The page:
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President Trump and first lady Melania attend a rally in support of Sen. David Perdue and Sen. Kelly Loeffler in Valdosta, Georgia, on December 5. | Getty Images

A corrupt call to Georgia’s secretary of state, a doomed effort to overturn the results in Congress, and a curious op-ed from every living former secretary of defense.

President Donald Trump continued his multi-pronged, ultimately doomed effort to overturn the presidential election results over the holiday break, pressuring Georgia Secretary of State Brad Raffensperger to “find” votes for him in a remarkable phone call recorded and leaked to the Washington Post.

“There’s nothing wrong with saying, you know, that you’ve recalculated,” Trump said on the call Saturday. “I think you have to say that you’re going to reexamine it.” While spouting various false conspiracy theories about vote fraud and irregularities, Trump claimed that Raffensperger and his lawyer were taking a “big risk” by not stepping in. Raffensperger rebutted Trump’s claims and, in any case, Georgia’s electors already cast their electoral votes weeks ago.

Trump’s call (which experts said may have been illegal) came as he and his allies have increasingly focused their attention on the next key date in the process: This Wednesday, January 6, when a joint session of the new Congress will count the electoral votes that were cast back in mid-December.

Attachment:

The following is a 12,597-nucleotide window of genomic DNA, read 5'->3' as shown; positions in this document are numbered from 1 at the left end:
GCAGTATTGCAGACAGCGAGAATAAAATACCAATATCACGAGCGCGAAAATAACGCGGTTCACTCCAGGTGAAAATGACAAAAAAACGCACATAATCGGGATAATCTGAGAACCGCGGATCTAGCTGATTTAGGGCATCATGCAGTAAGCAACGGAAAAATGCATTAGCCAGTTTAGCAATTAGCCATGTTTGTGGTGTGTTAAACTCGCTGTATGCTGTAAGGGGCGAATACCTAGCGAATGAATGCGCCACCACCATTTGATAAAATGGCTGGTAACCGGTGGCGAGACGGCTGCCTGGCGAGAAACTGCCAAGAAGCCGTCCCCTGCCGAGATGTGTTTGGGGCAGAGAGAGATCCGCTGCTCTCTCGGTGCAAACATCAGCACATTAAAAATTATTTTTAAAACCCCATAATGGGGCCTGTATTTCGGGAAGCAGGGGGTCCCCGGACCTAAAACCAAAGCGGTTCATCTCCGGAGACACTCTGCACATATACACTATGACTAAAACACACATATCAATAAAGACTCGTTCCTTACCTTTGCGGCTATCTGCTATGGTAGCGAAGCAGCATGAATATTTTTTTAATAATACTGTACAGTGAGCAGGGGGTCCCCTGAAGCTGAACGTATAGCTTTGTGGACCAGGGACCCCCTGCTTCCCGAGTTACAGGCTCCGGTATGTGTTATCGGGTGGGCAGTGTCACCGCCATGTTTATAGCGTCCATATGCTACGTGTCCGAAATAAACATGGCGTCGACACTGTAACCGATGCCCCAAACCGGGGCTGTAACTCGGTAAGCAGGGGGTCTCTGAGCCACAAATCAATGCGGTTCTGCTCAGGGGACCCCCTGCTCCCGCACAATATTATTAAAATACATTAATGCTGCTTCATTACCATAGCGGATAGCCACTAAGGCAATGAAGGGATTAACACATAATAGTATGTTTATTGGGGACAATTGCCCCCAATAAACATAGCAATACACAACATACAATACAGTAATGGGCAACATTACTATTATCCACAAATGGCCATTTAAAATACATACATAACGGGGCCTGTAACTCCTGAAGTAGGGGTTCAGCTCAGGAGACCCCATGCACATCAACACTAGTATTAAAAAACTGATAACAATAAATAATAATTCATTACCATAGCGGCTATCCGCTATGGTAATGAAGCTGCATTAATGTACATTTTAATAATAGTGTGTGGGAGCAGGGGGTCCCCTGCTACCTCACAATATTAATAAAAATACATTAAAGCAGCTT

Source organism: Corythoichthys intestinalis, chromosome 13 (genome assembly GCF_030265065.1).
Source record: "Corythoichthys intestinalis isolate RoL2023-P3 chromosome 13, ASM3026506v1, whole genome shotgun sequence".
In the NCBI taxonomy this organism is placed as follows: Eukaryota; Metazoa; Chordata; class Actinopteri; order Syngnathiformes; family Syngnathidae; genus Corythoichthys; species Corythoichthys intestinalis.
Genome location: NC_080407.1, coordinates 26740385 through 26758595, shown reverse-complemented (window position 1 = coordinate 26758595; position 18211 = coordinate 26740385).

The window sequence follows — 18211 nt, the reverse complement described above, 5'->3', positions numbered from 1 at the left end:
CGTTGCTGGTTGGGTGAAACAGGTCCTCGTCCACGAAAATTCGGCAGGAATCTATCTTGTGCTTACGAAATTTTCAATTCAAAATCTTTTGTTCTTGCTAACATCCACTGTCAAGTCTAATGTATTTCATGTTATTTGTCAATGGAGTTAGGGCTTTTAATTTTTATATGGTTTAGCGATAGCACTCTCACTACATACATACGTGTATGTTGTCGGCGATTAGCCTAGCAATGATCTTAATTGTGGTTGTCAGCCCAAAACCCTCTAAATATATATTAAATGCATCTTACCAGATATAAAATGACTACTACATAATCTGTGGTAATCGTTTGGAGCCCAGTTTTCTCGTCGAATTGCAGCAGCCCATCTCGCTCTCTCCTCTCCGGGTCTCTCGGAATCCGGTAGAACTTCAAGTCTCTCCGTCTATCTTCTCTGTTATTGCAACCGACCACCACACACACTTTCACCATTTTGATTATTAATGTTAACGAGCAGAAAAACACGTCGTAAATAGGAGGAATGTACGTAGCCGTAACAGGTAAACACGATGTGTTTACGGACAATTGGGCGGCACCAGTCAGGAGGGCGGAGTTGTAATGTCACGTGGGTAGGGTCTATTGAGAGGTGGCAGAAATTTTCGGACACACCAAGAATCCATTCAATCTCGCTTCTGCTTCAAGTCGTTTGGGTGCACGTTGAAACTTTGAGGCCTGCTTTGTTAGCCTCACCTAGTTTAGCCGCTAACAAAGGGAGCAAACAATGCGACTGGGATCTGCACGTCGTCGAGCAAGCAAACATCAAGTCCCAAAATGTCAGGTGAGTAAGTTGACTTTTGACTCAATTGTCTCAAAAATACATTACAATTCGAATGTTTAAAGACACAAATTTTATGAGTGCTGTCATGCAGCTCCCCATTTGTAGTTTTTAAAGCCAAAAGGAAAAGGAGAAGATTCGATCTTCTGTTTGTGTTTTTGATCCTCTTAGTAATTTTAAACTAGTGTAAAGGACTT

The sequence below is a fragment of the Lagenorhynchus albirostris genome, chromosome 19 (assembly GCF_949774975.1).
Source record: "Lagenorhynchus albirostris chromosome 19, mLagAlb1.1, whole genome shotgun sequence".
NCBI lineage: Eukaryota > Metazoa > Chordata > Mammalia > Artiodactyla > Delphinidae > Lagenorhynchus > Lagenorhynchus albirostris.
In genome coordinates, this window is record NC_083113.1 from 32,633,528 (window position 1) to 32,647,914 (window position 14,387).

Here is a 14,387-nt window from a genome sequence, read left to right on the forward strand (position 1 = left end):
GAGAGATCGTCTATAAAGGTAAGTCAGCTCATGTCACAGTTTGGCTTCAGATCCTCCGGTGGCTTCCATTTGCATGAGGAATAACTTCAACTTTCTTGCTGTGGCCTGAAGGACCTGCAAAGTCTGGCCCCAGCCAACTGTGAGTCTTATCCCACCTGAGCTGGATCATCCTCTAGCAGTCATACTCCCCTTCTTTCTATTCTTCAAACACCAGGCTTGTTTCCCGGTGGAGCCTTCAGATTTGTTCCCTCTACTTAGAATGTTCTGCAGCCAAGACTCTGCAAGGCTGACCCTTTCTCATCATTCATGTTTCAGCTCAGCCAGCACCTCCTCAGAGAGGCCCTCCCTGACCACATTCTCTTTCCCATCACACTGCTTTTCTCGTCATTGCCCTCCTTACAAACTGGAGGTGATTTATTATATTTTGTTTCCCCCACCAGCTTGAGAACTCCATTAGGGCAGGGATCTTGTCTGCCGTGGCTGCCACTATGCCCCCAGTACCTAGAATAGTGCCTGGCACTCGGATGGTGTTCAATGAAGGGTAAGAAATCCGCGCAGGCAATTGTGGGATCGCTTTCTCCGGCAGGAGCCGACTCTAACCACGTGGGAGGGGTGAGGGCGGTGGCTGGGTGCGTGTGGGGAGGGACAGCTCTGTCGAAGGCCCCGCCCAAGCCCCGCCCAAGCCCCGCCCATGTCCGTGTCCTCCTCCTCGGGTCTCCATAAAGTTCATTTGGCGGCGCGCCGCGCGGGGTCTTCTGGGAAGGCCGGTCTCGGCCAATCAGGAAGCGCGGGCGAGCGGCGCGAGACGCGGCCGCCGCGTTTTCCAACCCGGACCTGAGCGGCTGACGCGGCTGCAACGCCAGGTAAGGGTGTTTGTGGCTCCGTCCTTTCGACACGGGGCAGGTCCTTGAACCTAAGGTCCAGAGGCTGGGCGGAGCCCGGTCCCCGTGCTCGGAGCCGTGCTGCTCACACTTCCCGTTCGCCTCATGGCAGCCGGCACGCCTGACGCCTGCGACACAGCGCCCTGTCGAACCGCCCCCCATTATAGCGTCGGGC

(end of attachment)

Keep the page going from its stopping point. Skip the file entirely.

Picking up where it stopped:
Of course, we already know the count of electoral votes — 306 were cast for Biden and 232 for Trump, back on December 14. But Trump allies in Congress have decided to mount bogus “objections” to those counts, claiming that the results in key swing states where Biden won cannot be trusted. Any objection backed by at least one House member and one senator will force both houses of Congress to separately vote on whether to approve the results in question.

So some ambitious Republicans like Sens. Josh Hawley (R-MO) and Ted Cruz (R-TX) have decided to object to the results, seeking to pander to Trump voters before their own future presidential runs, and they’ll likely be joined by more than half of House Republicans and at least a quarter of Senate Republicans. But other Republicans have condemned the effort, including Senate Majority Leader Mitch McConnell, Sen. Tom Cotton (R-AR), and Rep. Liz Cheney (R-WY).